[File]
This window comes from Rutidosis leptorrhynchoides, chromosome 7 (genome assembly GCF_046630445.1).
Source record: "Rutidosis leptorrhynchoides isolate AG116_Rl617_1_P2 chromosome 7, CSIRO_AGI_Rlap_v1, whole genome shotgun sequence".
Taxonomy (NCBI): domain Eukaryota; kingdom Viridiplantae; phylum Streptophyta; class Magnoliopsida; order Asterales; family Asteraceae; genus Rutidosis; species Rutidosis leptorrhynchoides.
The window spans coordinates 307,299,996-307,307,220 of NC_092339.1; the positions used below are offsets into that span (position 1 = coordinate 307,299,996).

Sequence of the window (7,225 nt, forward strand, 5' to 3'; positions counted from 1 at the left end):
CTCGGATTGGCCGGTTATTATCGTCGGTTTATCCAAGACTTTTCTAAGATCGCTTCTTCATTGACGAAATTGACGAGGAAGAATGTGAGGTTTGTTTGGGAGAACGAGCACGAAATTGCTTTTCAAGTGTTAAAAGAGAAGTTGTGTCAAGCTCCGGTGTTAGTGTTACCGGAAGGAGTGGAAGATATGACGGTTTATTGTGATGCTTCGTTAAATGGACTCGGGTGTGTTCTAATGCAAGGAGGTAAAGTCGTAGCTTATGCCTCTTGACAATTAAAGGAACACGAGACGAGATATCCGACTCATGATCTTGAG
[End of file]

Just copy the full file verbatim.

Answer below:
This window comes from Rutidosis leptorrhynchoides, chromosome 7 (genome assembly GCF_046630445.1).
Source record: "Rutidosis leptorrhynchoides isolate AG116_Rl617_1_P2 chromosome 7, CSIRO_AGI_Rlap_v1, whole genome shotgun sequence".
Taxonomy (NCBI): domain Eukaryota; kingdom Viridiplantae; phylum Streptophyta; class Magnoliopsida; order Asterales; family Asteraceae; genus Rutidosis; species Rutidosis leptorrhynchoides.
The window spans coordinates 307,299,996-307,307,220 of NC_092339.1; the positions used below are offsets into that span (position 1 = coordinate 307,299,996).

Sequence of the window (7,225 nt, forward strand, 5' to 3'; positions counted from 1 at the left end):
CTCGGATTGGCCGGTTATTATCGTCGGTTTATCCAAGACTTTTCTAAGATCGCTTCTTCATTGACGAAATTGACGAGGAAGAATGTGAGGTTTGTTTGGGAGAACGAGCACGAAATTGCTTTTCAAGTGTTAAAAGAGAAGTTGTGTCAAGCTCCGGTGTTAGTGTTACCGGAAGGAGTGGAAGATATGACGGTTTATTGTGATGCTTCGTTAAATGGACTCGGGTGTGTTCTAATGCAAGGAGGTAAAGTCGTAGCTTATGCCTCTTGACAATTAAAGGAACACGAGACGAGATATCCGACTCATGATCTTGAG